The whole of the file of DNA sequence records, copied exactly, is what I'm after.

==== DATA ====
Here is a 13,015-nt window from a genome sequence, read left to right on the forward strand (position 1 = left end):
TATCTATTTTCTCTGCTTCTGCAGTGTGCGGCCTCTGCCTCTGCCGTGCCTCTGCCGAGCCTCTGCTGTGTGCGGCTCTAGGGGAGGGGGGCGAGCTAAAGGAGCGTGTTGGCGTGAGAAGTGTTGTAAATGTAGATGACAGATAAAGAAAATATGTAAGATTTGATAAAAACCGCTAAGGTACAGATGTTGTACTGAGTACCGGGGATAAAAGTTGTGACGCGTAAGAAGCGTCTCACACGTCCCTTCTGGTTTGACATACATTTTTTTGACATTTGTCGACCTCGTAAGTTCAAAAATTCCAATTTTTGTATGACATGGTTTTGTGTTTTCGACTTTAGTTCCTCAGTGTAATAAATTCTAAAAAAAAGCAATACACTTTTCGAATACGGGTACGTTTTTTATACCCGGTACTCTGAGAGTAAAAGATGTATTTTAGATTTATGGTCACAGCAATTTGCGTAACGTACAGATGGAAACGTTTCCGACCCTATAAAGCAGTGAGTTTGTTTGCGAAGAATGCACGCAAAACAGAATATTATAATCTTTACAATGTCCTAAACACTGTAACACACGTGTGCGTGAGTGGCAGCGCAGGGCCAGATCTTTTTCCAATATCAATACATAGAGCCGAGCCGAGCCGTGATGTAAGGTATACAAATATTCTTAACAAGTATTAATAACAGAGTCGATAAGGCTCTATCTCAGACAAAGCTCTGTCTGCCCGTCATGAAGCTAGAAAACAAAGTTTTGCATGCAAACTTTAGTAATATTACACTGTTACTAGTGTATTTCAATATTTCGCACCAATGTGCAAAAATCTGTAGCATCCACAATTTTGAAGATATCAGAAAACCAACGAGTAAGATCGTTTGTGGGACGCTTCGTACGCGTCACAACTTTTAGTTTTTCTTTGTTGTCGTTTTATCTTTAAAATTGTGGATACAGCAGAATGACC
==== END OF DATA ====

Here is a 13,015-nt window from a genome sequence, read left to right on the forward strand (position 1 = left end):
TATCTATTTTCTCTGCTTCTGCAGTGTGCGGCCTCTGCCTCTGCCGTGCCTCTGCCGAGCCTCTGCTGTGTGCGGCTCTAGGGGAGGGGGGCGAGCTAAAGGAGCGTGTTGGCGTGAGAAGTGTTGTAAATGTAGATGACAGATAAAGAAAATATGTAAGATTTGATAAAAACCGCTAAGGTACAGATGTTGTACTGAGTACCGGGGATAAAAGTTGTGACGCGTAAGAAGCGTCTCACACGTCCCTTCTGGTTTGACATACATTTTTTTGACATTTGTCGACCTCGTAAGTTCAAAAATTCCAATTTTTGTATGACATGGTTTTGTGTTTTCGACTTTAGTTCCTCAGTGTAATAAATTCTAAAAAAAAGCAATACACTTTTCGAATACGGGTACGTTTTTTATACCCGGTACTCTGAGAGTAAAAGATGTATTTTAGATTTATGGTCACAGCAATTTGCGTAACGTACAGATGGAAACGTTTCCGACCCTATAAAGCAGTGAGTTTGTTTGCGAAGAATGCACGCAAAACAGAATATTATAATCTTTACAATGTCCTAAACACTGTAACACACGTGTGCGTGAGTGGCAGCGCAGGGCCAGATCTTTTTCCAATATCAATACATAGAGCCGAGCCGAGCCGTGATGTAAGGTATACAAATATTCTTAACAAGTATTAATAACAGAGTCGATAAGGCTCTATCTCAGACAAAGCTCTGTCTGCCCGTCATGAAGCTAGAAAACAAAGTTTTGCATGCAAACTTTAGTAATATTACACTGTTACTAGTGTATTTCAATATTTCGCACCAATGTGCAAAAATCTGTAGCATCCACAATTTTGAAGATATCAGAAAACCAACGAGTAAGATCGTTTGTGGGACGCTTCGTACGCGTCACAACTTTTAGTTTTTCTTTGTTGTCGTTTTATCTTTAAAATTGTGGATACAGCAGAATGACC